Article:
Some OS Developments I'd Like To See Become More Ubiquitous
So I loaded into my Debian system. The power management in KDE is pretty good. Admittedly KDE's standby and hibernate stink, but the CPU throttling is a godsend. So I start watching my DVD and about 40 minutes later, as my battery is forcing out its last gasps, I think to myself, "why do I need a fully featured OS running to watch a DVD?"
I've been thinking about this question and it is more puzzling than it seems. Why can't my computer act as a DVD player as well as a computer without having to do both? My idea was that a computer that set to boot from the CD drive first (as most are) would check to see what the disk is. If it was a bootable disk (a la knoppix) it would boot. If it was an audio CD, it would play the audio. If it was a DVD, it would start the DVD; both using some minimal multimedia player that doesn't even touch the hard drive.
Then I started thinking, why couldn't the music player that played the CD, also play mp3s from the hard drive? Ditto for playing avis or movs. Unfortunately that leads to the slippery slope; loading filesystem drivers, media codecs, spinning hard drives, and some sort of OS environment. Sounds strangely like a very light linux distro. (Like geexbox I suppose, though it would have to install rather than just be a live CD).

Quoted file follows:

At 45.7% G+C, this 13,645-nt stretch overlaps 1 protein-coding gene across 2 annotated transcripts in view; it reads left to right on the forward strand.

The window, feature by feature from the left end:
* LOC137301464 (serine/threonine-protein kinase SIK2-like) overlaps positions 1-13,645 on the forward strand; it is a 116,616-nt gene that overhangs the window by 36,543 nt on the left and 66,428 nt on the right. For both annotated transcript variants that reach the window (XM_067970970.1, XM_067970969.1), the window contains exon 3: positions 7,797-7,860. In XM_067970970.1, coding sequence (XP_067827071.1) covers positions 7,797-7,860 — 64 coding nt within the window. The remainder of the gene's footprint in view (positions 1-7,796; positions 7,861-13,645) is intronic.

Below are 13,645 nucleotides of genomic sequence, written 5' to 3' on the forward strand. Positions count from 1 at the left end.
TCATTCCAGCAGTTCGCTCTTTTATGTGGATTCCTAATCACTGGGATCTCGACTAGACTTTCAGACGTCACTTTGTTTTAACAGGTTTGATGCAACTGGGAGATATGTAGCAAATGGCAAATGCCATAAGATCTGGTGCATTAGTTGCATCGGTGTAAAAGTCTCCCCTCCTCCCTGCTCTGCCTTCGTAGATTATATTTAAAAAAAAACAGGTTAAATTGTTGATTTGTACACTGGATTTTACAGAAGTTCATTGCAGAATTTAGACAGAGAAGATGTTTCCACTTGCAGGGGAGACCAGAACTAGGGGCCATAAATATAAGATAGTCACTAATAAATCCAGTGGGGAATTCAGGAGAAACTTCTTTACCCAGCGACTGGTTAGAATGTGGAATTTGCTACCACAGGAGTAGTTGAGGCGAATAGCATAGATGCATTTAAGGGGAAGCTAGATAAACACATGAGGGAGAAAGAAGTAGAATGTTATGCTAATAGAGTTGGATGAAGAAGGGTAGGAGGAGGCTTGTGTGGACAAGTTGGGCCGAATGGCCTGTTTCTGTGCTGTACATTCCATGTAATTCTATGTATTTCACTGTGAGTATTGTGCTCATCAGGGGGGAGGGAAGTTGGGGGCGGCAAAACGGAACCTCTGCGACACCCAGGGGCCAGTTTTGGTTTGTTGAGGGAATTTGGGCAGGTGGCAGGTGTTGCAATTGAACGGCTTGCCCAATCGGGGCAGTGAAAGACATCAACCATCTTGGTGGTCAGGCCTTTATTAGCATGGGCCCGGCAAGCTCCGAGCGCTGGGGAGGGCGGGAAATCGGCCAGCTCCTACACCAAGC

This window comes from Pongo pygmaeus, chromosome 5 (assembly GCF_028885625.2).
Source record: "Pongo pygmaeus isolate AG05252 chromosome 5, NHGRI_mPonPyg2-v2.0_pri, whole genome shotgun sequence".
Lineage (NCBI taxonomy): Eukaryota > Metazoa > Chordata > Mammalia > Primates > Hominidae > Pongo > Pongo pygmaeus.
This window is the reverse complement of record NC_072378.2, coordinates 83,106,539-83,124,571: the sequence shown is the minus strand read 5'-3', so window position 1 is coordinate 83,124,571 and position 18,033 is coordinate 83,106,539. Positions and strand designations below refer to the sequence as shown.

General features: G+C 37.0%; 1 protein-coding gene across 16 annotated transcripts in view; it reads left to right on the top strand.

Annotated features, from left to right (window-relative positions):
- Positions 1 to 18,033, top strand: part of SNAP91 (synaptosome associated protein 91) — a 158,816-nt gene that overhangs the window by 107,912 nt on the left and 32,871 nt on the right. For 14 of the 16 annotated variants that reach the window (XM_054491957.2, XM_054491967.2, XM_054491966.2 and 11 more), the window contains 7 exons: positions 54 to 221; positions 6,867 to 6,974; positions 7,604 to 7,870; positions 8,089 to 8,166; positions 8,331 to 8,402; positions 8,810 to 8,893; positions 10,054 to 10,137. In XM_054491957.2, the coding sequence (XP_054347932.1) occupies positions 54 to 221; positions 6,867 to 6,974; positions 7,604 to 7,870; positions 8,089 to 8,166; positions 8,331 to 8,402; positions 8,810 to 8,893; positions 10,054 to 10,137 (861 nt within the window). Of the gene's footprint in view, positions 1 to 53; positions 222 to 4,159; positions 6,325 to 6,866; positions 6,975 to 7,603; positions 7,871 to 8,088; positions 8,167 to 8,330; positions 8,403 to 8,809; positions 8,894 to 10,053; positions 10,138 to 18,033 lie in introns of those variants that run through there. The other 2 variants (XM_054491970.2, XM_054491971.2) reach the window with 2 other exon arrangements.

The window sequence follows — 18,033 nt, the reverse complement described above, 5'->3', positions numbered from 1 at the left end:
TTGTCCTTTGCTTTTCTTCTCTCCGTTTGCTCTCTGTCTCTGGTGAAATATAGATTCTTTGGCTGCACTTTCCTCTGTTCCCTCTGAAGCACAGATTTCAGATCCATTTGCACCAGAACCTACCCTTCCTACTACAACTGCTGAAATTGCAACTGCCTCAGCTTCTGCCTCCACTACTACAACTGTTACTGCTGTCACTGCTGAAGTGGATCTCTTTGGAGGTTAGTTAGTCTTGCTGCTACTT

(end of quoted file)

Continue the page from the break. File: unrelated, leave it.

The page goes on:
Macs already have something like this. They have a number of neato boot modes. The neatest is 'disk mode.' By holding "T" when the computer is turned on, the computer acts like an external drive. Connect it to other computers and they'll see an external drive (I think it'd be neat if you could do this without rebooting your mac, while in OSX, but for technical reasons, especially problesm with more than one machine mounting a single hard drive, that may not be possible). That kind of idea is what should go into this new boot mode.
A mini OS is an option, but the general public wants something that comes with their computer. Currently I have a triple boot, DSL (my media player that fits what I want closest), Debian and Windows XP. But why couldn't a bootup multimedia player be implemented in the BIOS? I started looking around and it seems my idea (as usual) is a little late.
This article came out today. It is a nice writeup on what both Toshiba and HP are doing with a few (as much as 80% in Toshibas case) of their laptops. You can get it now in the Toshiba Qosmio series, or the HP dv1000. These laptops will have a multimedia player that will start on boot without loading an entire desktop environment. The Toshiba Qosmio series is expensive (it has a lot of multimedia stuff packed in there) but the dv1000 is less than $1000.
Why is this a good idea? Other than the obvious power management reasons I see two major advantages to this setup. First load times will be negligable. Second the media player will be more stable. Have you ever had, in the middle of a DVD, a virus scan or something fire up? Something blue screen? Plus, if you killed your OS, at least you still have a functional DVD player!
All in all I was glad to see other people, far smarter than I am, implementing this. As long as this feature continues to expand, I know my next laptop will have it.